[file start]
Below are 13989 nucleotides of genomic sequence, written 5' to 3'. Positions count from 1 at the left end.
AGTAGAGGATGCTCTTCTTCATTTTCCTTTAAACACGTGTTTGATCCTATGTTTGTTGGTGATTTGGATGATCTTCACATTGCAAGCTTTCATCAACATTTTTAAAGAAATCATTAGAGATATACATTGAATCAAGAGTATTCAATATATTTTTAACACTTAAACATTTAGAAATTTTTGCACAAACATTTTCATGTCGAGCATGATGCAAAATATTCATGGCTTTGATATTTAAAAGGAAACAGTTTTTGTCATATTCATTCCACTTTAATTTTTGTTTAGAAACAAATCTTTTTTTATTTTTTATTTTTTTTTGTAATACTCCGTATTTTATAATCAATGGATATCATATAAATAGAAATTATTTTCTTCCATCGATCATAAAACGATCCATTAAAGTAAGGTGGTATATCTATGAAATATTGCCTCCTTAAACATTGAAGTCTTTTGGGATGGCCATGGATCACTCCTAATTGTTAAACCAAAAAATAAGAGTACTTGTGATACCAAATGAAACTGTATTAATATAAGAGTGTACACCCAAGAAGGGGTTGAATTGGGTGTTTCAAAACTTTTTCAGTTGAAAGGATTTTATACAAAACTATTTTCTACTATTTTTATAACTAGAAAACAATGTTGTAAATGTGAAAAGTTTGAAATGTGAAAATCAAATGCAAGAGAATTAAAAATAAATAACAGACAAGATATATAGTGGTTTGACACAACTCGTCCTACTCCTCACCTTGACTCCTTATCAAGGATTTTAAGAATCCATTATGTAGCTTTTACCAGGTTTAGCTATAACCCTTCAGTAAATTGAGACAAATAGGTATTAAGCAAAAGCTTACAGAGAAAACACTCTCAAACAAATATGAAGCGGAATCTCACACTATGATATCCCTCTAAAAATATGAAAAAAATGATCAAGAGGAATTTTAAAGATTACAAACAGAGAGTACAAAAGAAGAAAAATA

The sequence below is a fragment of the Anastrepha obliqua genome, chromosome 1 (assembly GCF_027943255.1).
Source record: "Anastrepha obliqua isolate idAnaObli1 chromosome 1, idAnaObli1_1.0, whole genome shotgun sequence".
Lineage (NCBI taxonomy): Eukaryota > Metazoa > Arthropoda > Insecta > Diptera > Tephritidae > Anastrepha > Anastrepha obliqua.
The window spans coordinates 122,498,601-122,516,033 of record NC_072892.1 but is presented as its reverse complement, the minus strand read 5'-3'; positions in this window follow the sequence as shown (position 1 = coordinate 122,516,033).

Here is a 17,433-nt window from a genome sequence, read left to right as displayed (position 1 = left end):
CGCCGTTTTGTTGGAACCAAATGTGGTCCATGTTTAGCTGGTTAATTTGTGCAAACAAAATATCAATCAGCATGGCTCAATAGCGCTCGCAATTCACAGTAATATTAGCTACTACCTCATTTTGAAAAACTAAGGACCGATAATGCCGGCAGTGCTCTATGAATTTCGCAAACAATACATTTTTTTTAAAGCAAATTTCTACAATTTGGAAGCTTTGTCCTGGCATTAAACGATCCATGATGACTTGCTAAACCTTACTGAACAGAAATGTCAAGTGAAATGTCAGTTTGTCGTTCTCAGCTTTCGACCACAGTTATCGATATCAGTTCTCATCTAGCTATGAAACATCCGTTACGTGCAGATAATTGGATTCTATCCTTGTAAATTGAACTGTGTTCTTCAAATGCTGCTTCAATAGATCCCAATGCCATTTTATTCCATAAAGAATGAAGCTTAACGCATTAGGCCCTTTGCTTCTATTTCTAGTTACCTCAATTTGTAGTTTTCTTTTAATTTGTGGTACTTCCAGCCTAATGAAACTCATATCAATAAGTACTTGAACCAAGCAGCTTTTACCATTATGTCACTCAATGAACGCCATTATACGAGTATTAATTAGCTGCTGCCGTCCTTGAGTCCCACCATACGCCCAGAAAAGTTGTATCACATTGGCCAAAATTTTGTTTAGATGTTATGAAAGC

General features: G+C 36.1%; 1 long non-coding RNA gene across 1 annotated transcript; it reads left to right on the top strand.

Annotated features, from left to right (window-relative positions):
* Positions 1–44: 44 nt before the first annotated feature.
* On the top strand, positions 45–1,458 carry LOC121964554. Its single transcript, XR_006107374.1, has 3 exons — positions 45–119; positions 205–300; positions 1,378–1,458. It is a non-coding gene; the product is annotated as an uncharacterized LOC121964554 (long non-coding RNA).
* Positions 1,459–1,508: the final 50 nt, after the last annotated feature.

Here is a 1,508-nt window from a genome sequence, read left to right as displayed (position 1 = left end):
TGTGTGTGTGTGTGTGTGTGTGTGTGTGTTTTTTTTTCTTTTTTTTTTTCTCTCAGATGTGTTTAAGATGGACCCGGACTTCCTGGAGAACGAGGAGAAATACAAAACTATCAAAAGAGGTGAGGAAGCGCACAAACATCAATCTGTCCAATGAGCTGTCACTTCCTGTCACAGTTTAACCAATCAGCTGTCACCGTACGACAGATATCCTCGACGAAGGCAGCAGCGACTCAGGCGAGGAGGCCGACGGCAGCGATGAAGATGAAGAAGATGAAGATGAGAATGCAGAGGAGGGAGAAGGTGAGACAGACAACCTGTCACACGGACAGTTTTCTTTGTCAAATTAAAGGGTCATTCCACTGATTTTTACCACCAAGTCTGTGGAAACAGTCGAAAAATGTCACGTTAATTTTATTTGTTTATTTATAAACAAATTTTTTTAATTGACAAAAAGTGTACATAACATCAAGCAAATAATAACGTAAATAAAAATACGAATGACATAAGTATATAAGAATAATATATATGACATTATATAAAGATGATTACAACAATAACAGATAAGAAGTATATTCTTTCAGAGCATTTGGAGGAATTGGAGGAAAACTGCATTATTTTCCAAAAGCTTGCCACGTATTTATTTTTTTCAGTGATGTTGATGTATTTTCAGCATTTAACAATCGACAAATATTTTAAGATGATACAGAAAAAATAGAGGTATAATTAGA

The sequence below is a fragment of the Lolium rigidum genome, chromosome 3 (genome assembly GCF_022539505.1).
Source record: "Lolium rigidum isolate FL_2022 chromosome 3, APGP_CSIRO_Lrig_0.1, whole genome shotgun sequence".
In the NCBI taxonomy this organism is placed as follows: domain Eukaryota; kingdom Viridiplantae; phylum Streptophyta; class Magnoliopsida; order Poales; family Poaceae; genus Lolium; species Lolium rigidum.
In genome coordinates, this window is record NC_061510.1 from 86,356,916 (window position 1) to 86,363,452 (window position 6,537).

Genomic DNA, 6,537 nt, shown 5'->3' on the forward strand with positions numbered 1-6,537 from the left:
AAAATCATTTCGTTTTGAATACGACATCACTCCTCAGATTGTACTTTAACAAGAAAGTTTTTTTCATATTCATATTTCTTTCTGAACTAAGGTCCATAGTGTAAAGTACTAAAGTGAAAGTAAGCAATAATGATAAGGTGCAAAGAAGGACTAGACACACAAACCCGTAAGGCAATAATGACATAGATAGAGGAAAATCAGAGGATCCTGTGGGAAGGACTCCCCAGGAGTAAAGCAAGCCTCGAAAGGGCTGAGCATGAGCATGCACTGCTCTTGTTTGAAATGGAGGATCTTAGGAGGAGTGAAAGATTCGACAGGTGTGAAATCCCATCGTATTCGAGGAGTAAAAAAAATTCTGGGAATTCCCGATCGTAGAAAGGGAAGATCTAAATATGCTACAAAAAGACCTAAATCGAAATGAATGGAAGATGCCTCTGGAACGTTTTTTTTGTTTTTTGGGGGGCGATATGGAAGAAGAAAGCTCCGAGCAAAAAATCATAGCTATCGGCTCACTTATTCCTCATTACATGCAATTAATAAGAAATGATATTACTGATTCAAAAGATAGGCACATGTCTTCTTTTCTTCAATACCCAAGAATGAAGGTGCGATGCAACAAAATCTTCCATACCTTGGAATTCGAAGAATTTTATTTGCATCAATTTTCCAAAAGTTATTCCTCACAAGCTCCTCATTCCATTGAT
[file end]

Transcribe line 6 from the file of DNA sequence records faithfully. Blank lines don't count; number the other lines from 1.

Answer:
The window spans coordinates 122,498,601-122,516,033 of record NC_072892.1 but is presented as its reverse complement, the minus strand read 5'-3'; positions in this window follow the sequence as shown (position 1 = coordinate 122,516,033).